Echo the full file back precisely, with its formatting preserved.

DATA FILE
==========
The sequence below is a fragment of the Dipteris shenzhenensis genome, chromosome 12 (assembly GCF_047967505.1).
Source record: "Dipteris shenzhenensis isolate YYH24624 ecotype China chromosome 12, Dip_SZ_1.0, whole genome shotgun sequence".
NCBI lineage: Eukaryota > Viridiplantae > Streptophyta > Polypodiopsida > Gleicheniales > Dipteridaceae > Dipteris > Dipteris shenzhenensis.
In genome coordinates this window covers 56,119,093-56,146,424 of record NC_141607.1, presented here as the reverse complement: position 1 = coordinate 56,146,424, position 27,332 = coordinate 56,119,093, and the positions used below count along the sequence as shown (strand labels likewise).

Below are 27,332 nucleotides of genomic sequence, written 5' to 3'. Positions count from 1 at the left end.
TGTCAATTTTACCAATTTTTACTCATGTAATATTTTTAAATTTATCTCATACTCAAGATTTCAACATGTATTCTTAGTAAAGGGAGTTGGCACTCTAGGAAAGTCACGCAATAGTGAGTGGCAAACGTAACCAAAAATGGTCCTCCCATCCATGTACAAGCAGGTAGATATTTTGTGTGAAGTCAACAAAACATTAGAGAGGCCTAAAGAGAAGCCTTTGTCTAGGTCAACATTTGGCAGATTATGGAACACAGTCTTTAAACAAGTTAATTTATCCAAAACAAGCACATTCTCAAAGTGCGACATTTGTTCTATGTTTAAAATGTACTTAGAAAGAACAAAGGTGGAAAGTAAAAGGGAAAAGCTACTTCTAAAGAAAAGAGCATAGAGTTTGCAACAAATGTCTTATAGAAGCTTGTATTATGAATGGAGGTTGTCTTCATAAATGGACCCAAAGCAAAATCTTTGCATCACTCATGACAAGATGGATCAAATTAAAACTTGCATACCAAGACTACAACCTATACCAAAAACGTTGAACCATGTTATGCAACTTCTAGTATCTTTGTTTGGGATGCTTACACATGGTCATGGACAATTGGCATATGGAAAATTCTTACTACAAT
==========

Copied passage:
The sequence below is a fragment of the Dipteris shenzhenensis genome, chromosome 12 (assembly GCF_047967505.1).
Source record: "Dipteris shenzhenensis isolate YYH24624 ecotype China chromosome 12, Dip_SZ_1.0, whole genome shotgun sequence".
NCBI lineage: Eukaryota > Viridiplantae > Streptophyta > Polypodiopsida > Gleicheniales > Dipteridaceae > Dipteris > Dipteris shenzhenensis.
In genome coordinates this window covers 56,119,093-56,146,424 of record NC_141607.1, presented here as the reverse complement: position 1 = coordinate 56,146,424, position 27,332 = coordinate 56,119,093, and the positions used below count along the sequence as shown (strand labels likewise).

Below are 27,332 nucleotides of genomic sequence, written 5' to 3'. Positions count from 1 at the left end.
TGTCAATTTTACCAATTTTTACTCATGTAATATTTTTAAATTTATCTCATACTCAAGATTTCAACATGTATTCTTAGTAAAGGGAGTTGGCACTCTAGGAAAGTCACGCAATAGTGAGTGGCAAACGTAACCAAAAATGGTCCTCCCATCCATGTACAAGCAGGTAGATATTTTGTGTGAAGTCAACAAAACATTAGAGAGGCCTAAAGAGAAGCCTTTGTCTAGGTCAACATTTGGCAGATTATGGAACACAGTCTTTAAACAAGTTAATTTATCCAAAACAAGCACATTCTCAAAGTGCGACATTTGTTCTATGTTTAAAATGTACTTAGAAAGAACAAAGGTGGAAAGTAAAAGGGAAAAGCTACTTCTAAAGAAAAGAGCATAGAGTTTGCAACAAATGTCTTATAGAAGCTTGTATTATGAATGGAGGTTGTCTTCATAAATGGACCCAAAGCAAAATCTTTGCATCACTCATGACAAGATGGATCAAATTAAAACTTGCATACCAAGACTACAACCTATACCAAAAACGTTGAACCATGTTATGCAACTTCTAGTATCTTTGTTTGGGATGCTTACACATGGTCATGGACAATTGGCATATGGAAAATTCTTACTACAAT